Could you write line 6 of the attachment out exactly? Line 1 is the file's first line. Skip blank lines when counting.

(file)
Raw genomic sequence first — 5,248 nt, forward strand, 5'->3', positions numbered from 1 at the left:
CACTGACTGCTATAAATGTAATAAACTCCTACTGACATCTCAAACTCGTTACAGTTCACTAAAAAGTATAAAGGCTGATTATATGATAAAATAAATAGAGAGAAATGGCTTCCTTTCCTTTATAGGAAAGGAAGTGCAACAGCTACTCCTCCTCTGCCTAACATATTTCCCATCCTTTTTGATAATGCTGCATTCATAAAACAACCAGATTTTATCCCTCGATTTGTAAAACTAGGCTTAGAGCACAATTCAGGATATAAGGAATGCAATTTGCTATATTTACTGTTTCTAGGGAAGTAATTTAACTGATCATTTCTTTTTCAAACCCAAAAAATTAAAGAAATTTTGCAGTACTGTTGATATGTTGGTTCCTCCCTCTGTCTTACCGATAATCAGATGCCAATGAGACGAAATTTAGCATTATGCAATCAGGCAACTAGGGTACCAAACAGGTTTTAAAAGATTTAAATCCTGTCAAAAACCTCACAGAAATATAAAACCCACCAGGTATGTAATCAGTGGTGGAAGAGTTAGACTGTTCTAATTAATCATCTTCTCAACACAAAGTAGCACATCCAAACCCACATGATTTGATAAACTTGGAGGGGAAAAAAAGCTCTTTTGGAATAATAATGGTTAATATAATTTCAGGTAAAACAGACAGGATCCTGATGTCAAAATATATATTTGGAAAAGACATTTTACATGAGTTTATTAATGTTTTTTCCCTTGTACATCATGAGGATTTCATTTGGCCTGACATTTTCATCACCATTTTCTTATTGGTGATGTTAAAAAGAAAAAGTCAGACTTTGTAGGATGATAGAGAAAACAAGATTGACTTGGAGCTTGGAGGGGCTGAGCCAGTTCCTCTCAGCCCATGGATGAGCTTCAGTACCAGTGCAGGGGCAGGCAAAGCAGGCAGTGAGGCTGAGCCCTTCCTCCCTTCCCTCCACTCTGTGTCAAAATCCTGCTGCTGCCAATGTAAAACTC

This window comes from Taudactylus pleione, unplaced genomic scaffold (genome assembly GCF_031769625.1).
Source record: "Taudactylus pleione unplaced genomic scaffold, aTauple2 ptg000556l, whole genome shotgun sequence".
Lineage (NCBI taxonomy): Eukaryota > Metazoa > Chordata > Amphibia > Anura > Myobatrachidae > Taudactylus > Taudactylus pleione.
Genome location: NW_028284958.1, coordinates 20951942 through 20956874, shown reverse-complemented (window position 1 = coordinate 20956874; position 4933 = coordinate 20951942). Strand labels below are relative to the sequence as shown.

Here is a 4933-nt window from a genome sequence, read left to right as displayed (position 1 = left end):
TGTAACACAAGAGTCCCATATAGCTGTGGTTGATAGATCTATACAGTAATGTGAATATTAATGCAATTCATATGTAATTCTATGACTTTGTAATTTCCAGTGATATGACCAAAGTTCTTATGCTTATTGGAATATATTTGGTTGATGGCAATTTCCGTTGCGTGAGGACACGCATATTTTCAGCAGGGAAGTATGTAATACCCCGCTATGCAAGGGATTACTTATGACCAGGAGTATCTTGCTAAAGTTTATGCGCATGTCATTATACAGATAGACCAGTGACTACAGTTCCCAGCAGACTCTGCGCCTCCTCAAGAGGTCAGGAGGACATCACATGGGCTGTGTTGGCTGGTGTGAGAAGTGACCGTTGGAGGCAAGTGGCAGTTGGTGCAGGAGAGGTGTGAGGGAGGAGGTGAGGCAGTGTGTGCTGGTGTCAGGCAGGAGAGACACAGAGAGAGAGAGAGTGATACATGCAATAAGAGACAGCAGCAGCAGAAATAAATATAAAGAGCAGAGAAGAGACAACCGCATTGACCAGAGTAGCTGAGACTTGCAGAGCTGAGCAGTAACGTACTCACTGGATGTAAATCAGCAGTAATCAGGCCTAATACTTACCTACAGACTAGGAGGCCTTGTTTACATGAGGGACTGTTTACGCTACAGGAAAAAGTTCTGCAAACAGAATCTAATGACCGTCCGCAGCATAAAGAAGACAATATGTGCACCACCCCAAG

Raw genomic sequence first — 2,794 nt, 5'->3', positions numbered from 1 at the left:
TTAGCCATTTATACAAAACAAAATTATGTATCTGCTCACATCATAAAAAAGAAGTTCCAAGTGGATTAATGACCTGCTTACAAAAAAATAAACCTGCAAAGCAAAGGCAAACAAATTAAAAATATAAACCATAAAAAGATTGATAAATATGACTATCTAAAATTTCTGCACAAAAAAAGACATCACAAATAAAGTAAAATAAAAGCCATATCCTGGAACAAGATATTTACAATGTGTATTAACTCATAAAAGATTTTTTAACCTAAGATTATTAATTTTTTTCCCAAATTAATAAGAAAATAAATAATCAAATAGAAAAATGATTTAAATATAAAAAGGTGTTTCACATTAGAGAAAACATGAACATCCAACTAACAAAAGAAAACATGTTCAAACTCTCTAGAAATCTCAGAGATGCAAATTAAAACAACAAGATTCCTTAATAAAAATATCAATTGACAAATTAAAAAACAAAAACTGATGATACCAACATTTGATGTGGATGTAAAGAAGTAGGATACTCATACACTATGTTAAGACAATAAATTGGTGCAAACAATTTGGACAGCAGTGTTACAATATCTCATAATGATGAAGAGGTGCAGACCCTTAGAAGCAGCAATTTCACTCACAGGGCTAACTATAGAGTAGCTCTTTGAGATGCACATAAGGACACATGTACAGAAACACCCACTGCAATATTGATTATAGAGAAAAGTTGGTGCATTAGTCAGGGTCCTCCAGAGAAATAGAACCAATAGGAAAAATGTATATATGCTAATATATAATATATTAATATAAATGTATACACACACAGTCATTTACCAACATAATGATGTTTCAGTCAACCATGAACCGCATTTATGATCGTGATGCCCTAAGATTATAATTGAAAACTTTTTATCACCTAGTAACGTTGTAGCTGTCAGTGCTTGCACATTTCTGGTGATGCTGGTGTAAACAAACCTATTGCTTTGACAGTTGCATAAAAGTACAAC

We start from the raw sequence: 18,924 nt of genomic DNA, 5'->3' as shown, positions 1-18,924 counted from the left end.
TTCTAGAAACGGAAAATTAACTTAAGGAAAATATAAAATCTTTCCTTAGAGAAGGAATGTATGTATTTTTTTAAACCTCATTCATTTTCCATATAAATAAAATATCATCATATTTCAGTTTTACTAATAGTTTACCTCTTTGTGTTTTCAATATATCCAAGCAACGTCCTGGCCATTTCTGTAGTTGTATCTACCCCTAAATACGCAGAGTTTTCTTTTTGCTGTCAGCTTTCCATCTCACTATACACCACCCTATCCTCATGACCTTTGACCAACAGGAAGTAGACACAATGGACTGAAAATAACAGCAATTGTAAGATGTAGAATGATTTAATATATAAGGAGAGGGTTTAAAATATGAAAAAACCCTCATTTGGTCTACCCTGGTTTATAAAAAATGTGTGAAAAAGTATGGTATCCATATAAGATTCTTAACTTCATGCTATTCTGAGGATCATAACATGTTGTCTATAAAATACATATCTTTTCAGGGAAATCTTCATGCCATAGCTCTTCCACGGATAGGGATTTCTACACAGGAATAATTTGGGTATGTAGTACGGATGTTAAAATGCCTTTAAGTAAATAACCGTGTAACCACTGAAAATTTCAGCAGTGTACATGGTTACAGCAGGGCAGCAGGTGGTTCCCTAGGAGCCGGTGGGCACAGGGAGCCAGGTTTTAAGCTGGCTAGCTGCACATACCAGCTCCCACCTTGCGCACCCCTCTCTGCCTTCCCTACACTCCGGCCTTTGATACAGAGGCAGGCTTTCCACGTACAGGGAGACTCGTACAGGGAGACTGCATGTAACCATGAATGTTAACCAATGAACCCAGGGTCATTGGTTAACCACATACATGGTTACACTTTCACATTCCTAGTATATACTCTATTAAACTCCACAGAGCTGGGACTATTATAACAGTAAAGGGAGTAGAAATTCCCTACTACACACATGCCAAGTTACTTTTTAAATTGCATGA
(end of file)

Genome location: NW_028284958.1, coordinates 20951942 through 20956874, shown reverse-complemented (window position 1 = coordinate 20956874; position 4933 = coordinate 20951942). Strand labels below are relative to the sequence as shown.